By Larry Wigge
When he was a teen-ager back home in Finland, Tuukka Rask has a career decision to make. To become a plumber. Or a goaltender.
"I can't say I was very good at plumbing ..." Rask joked.
The Boston Bruins, to a man, will tell you that the Savonlinna, Finland, native, is quite the handy man -- without all the tools for a plumber.
"He can stop the puck as well as anybody," says Boston captain Zdeno Chara. "There is no panic in his game. He's really steady. His glove is good, his stick his good and he anticipates the play very well.
"We know we'll be in each game ... when he's in there."
Tuukka Rask was in pretty much of the time -- he posted a 19-10-5 record, with five shutouts, a .929 save percentage and 2.00 goals-against average. In the playoffs, well, he has simply been in overdrive -- posting a 12-4-1 record, a .943 save percentage and a 1.75 goals-against average
The potent Pittsburgh Penguins had been the highest-scoring team in the NHL -- 3.66 per game. Rask stopped them on 134 of 136 shots. In the history of the NHL, the only two goaltenders that had completed a four-game sweep while allowing two goals in the series were Detroit's Terry Sawchuk in the 1952 Stanley Cup Finals against Montreal and Anaheim's J.S. Giguere in the 2003 Western Conference Finals against Minnesota.
"There's no question that the performance he put in in this series was elite," Penguins coach Dan Bylsma said of Rask. "He was the difference in the series, there is no question. It's not like we didn't have good opportunities and good scoring chances. We had good looks at the net. We had good opportunities, even in Game 1, had 12 scoring chances in the first period. He was the difference in that game. We weren't able to get on the board, get in a lead at any time in the series. Again, Game 3's performance, he was a 50-plus A performance, outstanding, spectacular in a lot of his saves. Again tonight he was up to the task. No question about this being his best performance."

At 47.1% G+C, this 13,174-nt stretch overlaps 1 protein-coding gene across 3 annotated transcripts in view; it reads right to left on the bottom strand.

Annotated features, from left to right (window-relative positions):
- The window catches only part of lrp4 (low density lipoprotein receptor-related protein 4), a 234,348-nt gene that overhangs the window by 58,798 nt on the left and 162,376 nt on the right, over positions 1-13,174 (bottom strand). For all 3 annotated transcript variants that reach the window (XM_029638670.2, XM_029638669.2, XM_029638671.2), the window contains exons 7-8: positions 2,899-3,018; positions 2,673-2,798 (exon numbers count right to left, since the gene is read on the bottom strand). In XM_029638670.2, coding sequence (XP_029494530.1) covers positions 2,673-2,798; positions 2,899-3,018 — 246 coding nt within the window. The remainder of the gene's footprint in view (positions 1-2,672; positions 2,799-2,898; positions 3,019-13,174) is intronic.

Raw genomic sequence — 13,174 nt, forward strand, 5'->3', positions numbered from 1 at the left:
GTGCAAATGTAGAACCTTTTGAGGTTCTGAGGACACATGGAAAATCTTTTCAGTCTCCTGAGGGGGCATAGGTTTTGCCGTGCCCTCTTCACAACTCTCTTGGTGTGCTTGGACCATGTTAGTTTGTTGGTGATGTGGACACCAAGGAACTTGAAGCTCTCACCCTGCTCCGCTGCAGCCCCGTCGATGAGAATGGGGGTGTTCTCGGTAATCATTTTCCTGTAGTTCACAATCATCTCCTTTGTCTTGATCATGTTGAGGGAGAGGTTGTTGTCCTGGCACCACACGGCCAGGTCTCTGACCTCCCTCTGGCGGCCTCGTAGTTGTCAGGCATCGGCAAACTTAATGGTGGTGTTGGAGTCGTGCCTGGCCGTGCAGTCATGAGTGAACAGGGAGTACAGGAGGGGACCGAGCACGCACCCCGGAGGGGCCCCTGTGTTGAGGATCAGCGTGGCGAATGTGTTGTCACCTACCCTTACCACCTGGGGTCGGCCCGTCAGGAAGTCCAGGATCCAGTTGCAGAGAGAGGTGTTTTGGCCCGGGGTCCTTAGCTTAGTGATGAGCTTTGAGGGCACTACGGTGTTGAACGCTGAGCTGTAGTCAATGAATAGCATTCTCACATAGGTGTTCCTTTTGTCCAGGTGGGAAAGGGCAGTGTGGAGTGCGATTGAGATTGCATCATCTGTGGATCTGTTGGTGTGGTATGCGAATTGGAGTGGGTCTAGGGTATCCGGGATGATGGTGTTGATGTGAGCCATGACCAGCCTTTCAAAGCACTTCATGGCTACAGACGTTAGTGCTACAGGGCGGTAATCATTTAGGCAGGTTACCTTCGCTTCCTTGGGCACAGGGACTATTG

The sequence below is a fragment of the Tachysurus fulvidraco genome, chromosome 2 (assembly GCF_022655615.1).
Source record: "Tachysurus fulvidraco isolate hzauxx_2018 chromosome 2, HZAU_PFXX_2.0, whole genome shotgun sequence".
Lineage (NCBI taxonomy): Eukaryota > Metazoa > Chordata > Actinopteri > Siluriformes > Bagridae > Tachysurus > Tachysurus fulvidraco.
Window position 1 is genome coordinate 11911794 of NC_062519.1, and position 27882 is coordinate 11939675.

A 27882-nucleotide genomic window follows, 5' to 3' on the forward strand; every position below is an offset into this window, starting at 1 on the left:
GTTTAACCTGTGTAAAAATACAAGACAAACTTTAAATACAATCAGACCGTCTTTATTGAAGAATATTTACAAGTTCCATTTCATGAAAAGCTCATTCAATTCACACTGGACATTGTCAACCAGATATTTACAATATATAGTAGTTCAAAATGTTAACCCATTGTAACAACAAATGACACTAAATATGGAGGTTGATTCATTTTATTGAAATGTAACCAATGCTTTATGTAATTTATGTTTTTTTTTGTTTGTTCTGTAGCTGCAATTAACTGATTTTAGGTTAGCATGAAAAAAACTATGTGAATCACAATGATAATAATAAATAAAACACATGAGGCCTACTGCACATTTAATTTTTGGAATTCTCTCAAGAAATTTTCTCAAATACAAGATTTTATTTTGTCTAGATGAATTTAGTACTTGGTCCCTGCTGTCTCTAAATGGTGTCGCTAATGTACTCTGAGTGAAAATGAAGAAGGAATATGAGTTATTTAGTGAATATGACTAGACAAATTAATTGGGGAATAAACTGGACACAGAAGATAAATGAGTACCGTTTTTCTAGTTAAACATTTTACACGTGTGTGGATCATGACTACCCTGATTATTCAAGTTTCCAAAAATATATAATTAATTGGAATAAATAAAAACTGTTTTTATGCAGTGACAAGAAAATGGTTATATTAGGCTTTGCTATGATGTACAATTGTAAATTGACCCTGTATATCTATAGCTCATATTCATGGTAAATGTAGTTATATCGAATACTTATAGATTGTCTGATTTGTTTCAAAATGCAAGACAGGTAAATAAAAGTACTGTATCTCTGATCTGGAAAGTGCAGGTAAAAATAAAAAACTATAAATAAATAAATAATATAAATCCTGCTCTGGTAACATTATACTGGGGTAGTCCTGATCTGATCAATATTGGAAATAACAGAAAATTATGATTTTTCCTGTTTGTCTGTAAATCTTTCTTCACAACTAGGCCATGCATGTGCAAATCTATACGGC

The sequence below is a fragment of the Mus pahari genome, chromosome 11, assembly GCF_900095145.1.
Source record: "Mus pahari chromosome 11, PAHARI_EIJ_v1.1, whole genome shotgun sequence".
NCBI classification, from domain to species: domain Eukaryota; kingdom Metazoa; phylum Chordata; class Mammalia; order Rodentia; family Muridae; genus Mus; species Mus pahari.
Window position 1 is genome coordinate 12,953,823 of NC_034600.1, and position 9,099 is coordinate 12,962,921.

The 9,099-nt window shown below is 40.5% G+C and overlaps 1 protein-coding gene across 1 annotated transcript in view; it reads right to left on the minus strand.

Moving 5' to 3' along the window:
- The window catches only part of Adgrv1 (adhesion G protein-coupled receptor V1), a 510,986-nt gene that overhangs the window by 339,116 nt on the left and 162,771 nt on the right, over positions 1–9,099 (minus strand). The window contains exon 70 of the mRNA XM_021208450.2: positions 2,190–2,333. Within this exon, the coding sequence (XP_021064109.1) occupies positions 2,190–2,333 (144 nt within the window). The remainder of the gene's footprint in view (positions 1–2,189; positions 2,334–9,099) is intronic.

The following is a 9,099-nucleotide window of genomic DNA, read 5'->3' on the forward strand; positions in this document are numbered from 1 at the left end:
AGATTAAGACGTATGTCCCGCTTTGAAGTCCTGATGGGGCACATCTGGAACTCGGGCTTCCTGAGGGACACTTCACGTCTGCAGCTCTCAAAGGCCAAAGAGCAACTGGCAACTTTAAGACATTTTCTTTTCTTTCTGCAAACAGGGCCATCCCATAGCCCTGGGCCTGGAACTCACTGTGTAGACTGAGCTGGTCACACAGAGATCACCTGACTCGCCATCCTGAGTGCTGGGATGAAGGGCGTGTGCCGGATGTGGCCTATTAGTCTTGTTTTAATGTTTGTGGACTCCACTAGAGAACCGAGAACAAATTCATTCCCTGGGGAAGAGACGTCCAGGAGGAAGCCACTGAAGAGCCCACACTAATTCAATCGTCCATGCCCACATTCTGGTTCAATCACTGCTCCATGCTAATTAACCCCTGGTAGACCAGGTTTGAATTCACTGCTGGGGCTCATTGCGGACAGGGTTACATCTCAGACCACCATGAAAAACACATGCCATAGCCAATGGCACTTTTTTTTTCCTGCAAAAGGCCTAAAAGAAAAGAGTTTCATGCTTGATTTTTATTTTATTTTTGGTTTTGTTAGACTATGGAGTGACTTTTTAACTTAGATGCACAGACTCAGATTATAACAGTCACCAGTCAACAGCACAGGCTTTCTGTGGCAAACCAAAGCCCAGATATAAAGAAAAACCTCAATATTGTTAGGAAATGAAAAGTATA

Rask recorded his first two postseason shutouts in this series and finished with a 0.44 goals-against average. With 26 stops Friday, Rask ended the series with a .985 save percentage.
Now the No. 1 netminder ... and his first playoff run since his rookie season of 2010, he's headed to the Stanley Cup Final to try to duplicate the championship Tim Thomas and the Bruins won two years ago.
Rask said, "That's what you dream about, right? Couldn't be better."
Tim Thomas and Tuukka Rask -- the comparisons are wide-ranging. The personality for Thomas was outgoing. With Rask, his personality is more light-hearted and calm.
"I mean, you know, Timmy did it for us for numerous years. To a certain extent, you've got to hope that Tuukka learned from that as well, seized the moment when he had the chance," Boston coach Claude Julien said. "Although they're different personalities. I think a lot of Timmy's commitment and desire to be the best he could be every night has rubbed off on Tuukka. Right now he's in a zone that you hope he can hold on to. Without that kind of goaltending, you don't get a chance at winning a Cup."
That personality stood us to the test against Sidney Crosby and Evgeni Malkin, especially in Game 4.